Monday, July 9, 2012

Bone Development Now, Prevent Problems Later

You may ask, “Why is she writing about osteoporosis in a blog about babies? Isn’t that the disease that old ladies get when their bones break easily?”  Well, you are partially correct. The symptoms of osteoporosis are that the bones become fragile and break easily. It is most common in women though men can suffer from it as well and the symptoms most commonly show up in post-menopausal women. But osteoporosis is a disease that is a result of factors in childhood. For this reason it is a good idea to understand what causes osteoporosis because it is easier to prevent than to cure.
In general, what happens is that the body builds bone density until a person is roughly 30 years old. After that bone density slowly decreases. If bones are not dense enough at 30, they will not have enough density to lose in the 30 years until you are 60 and they will be osteoporotic at that time. There are many factors that go into how dense your bones become by 30 and how quickly they lose density before you are 60.
Genetics may play a role but it is not so clear cut as if your mother had osteoporosis so will you.  Nor, on the other hand, are you safe if your mother did not have it. More importantly, you need to look at what it takes to build bone density.
Calcium is one of the important building blocks for bones and young children need to get enough calcium. The best sources of calcium are dairy products, milk, cheese and yoghurt. Not only are they high in calcium but the calcium is also readily available to be used by the body. This is not true of some of the other high calcium foods. However, many people are allergic to dairy products and others choose not to include dairy in their diets. Other calcium rich foods need to be included in adequate quantities to guarantee enough calcium . These include dark green leafy vegetables including (in order of amount of calcium) turnip greens, bok choy, spinach and collard greens. Other foods with high calcium values include:  almonds, molasses, white navy beans, broccoli and brussel sprouts and salmon or sardines. There are also calcium enriched foods, often cereals, which will provide calcium to the diet. Keep in mind that calcium impedes the absorption of iron so iron rich foods and calcium rich foods should not be served at the same meal to get the full benefit. This may be the rationale behind to old maxim that fish should not be served with cheese.
Vitamin D is important to the absorption and use of calcium by the body. Vitamin D deficiency is the primary cause of Ricketts, a disease that leads to fragile easily broken bones. It has also been linked to other diseases, including heart disease. The major source of vitamin D is the sun. Of course, now we know that the sun is also a cause of skin cancer so many people keeping their children out of the sun. In fact, it is recommended that infants under 6 months not be exposed to direct sunlight at all. There has been an increase in Vitamin D deficiency due to this.  Most milk products are fortified with Vitamin D as are some infant formulas. Breast fed babies may need to have a vitamin D supplement, even if the mother has sufficient vitamin D in her system, as it does not pass through the breast milk in large doses. Vitamin D is a fat soluable vitamin, which means that the body stores the vitamin in fat and it is possible to have too much vitamin D (As with vitamins A, E, and K) in the body which produces effects similar to a deficiency. This is a link to a Canadian Health Department discussion of vitamin D. Although Canada is concerned about the limited sun exposure because of its northern latitude, there is a good description of the needs of breast fed babies in this article.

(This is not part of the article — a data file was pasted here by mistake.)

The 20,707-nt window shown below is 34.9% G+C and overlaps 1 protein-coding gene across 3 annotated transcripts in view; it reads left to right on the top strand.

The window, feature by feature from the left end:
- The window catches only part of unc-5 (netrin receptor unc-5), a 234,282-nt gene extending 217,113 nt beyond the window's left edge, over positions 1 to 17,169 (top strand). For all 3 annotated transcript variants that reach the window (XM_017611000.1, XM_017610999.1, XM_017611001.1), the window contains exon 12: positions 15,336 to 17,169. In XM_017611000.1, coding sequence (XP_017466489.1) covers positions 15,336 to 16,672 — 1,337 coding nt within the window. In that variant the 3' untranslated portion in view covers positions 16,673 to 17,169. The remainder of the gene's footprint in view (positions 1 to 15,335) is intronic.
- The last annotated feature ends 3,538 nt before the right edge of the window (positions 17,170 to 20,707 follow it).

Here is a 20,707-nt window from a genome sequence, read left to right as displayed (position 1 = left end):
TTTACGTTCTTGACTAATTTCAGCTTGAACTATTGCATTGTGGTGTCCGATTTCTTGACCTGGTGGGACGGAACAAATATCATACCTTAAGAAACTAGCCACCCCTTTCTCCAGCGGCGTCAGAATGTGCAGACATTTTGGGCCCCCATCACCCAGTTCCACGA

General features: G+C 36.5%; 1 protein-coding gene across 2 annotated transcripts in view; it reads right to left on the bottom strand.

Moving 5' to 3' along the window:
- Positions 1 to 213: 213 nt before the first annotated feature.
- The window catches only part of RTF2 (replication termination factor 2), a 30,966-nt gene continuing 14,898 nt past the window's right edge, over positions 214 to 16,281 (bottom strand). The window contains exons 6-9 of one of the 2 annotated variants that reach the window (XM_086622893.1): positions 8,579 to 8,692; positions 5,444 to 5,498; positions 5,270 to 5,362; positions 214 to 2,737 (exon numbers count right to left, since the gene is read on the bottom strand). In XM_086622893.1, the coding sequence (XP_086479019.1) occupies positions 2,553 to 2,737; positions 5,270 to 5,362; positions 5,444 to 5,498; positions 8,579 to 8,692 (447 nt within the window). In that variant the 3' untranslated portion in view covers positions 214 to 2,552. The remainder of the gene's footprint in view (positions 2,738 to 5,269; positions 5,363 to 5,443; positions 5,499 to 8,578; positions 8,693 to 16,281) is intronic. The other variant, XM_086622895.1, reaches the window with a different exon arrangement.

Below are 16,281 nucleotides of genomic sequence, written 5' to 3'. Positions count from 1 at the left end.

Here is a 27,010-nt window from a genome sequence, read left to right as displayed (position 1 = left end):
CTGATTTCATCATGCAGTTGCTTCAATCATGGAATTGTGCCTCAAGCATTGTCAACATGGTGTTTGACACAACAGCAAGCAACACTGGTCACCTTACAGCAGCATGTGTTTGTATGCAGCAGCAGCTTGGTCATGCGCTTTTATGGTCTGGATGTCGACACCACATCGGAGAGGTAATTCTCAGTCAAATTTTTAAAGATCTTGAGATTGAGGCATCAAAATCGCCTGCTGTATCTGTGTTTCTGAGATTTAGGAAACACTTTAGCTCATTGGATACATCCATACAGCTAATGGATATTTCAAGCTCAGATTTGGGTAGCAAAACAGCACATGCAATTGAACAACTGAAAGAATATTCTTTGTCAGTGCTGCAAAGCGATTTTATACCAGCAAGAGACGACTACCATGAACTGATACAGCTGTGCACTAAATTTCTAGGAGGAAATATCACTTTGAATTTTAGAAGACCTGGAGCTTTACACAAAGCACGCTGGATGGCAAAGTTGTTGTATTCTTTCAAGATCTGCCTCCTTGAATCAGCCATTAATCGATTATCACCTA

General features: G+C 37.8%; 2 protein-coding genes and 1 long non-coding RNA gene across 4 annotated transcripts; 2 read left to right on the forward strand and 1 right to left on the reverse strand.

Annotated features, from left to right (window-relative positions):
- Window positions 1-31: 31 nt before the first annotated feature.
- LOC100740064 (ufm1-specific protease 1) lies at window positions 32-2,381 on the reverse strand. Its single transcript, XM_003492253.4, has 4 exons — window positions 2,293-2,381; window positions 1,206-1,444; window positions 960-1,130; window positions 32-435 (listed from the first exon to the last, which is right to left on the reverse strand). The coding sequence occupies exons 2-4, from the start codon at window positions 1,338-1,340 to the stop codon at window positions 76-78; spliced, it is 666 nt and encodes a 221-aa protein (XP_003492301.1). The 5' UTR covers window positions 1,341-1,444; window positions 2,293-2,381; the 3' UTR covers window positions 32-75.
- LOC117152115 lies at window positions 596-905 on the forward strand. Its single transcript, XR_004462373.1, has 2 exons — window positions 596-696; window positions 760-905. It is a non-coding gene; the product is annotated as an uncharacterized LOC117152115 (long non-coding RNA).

Simply put, this means walking and running and jumping. These days more and more children are involved in sedentary activities, such as television or computer games or, even,  after school lessons in academic subjects for many hours. They are not taking the opportunity to have the physical activity that they need. This is so important in building bone density. There has been a lot of discussion about overweight children needing exercise but, in terms of bone density, the smaller lighter child needs even more weight bearing activity because they are putting less weight on their bones.
Your infant under 6 months old needs only about 200 mg of calcium a day and between 7 and 12 months about 260 but their need jumps up to 700 mg. at around the first birthday, about the time they start walking. During the first year, you baby will easily have enough calcium and does not need weight bearing, though there may be a need for vitamin D. It is during the childhood and teen years that you will need to be sure to encourage your child to eat calcium rich foods and to go outside and run around.

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